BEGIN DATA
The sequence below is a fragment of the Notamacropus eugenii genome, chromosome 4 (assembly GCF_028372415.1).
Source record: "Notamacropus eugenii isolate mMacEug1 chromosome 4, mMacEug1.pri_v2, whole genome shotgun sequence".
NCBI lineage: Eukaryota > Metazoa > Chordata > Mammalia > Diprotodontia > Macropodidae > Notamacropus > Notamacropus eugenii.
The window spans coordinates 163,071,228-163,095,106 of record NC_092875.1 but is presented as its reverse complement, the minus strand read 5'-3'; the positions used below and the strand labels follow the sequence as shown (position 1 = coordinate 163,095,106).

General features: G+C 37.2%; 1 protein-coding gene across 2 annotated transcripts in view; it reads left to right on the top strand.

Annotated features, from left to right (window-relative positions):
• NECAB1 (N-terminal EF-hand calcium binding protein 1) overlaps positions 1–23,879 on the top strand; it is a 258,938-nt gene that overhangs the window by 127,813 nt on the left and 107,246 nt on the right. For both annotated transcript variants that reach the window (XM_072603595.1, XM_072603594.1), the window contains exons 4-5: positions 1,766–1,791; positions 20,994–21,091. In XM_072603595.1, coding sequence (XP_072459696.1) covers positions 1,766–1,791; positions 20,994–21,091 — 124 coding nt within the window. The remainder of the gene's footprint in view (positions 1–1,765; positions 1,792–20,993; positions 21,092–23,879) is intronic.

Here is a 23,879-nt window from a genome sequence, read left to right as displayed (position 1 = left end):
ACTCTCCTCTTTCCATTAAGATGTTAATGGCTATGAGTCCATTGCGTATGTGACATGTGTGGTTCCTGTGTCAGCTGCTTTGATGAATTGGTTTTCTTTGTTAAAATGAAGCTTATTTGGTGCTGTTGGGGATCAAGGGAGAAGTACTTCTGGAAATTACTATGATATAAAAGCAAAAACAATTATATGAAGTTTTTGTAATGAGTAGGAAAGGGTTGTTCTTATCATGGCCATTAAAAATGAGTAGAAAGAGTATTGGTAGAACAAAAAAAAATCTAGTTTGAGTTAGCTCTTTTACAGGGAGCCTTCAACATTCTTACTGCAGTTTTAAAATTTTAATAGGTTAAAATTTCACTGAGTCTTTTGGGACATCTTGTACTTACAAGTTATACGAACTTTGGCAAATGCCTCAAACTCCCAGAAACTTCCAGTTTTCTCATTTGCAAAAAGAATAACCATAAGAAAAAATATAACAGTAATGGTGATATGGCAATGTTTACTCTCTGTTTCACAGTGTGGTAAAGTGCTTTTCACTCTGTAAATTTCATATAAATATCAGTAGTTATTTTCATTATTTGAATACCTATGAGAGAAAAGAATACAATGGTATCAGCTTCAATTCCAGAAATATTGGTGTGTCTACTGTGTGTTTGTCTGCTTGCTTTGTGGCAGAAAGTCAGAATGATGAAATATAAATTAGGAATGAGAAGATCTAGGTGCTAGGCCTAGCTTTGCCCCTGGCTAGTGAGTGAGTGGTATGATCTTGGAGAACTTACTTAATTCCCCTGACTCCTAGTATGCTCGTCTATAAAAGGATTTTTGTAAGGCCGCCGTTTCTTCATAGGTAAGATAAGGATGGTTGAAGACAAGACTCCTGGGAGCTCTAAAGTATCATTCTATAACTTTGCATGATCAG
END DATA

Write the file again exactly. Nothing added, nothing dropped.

The sequence below is a fragment of the Notamacropus eugenii genome, chromosome 4 (assembly GCF_028372415.1).
Source record: "Notamacropus eugenii isolate mMacEug1 chromosome 4, mMacEug1.pri_v2, whole genome shotgun sequence".
NCBI lineage: Eukaryota > Metazoa > Chordata > Mammalia > Diprotodontia > Macropodidae > Notamacropus > Notamacropus eugenii.
The window spans coordinates 163,071,228-163,095,106 of record NC_092875.1 but is presented as its reverse complement, the minus strand read 5'-3'; the positions used below and the strand labels follow the sequence as shown (position 1 = coordinate 163,095,106).

General features: G+C 37.2%; 1 protein-coding gene across 2 annotated transcripts in view; it reads left to right on the top strand.

Annotated features, from left to right (window-relative positions):
• NECAB1 (N-terminal EF-hand calcium binding protein 1) overlaps positions 1–23,879 on the top strand; it is a 258,938-nt gene that overhangs the window by 127,813 nt on the left and 107,246 nt on the right. For both annotated transcript variants that reach the window (XM_072603595.1, XM_072603594.1), the window contains exons 4-5: positions 1,766–1,791; positions 20,994–21,091. In XM_072603595.1, coding sequence (XP_072459696.1) covers positions 1,766–1,791; positions 20,994–21,091 — 124 coding nt within the window. The remainder of the gene's footprint in view (positions 1–1,765; positions 1,792–20,993; positions 21,092–23,879) is intronic.

Here is a 23,879-nt window from a genome sequence, read left to right as displayed (position 1 = left end):
ACTCTCCTCTTTCCATTAAGATGTTAATGGCTATGAGTCCATTGCGTATGTGACATGTGTGGTTCCTGTGTCAGCTGCTTTGATGAATTGGTTTTCTTTGTTAAAATGAAGCTTATTTGGTGCTGTTGGGGATCAAGGGAGAAGTACTTCTGGAAATTACTATGATATAAAAGCAAAAACAATTATATGAAGTTTTTGTAATGAGTAGGAAAGGGTTGTTCTTATCATGGCCATTAAAAATGAGTAGAAAGAGTATTGGTAGAACAAAAAAAAATCTAGTTTGAGTTAGCTCTTTTACAGGGAGCCTTCAACATTCTTACTGCAGTTTTAAAATTTTAATAGGTTAAAATTTCACTGAGTCTTTTGGGACATCTTGTACTTACAAGTTATACGAACTTTGGCAAATGCCTCAAACTCCCAGAAACTTCCAGTTTTCTCATTTGCAAAAAGAATAACCATAAGAAAAAATATAACAGTAATGGTGATATGGCAATGTTTACTCTCTGTTTCACAGTGTGGTAAAGTGCTTTTCACTCTGTAAATTTCATATAAATATCAGTAGTTATTTTCATTATTTGAATACCTATGAGAGAAAAGAATACAATGGTATCAGCTTCAATTCCAGAAATATTGGTGTGTCTACTGTGTGTTTGTCTGCTTGCTTTGTGGCAGAAAGTCAGAATGATGAAATATAAATTAGGAATGAGAAGATCTAGGTGCTAGGCCTAGCTTTGCCCCTGGCTAGTGAGTGAGTGGTATGATCTTGGAGAACTTACTTAATTCCCCTGACTCCTAGTATGCTCGTCTATAAAAGGATTTTTGTAAGGCCGCCGTTTCTTCATAGGTAAGATAAGGATGGTTGAAGACAAGACTCCTGGGAGCTCTAAAGTATCATTCTATAACTTTGCATGATCAG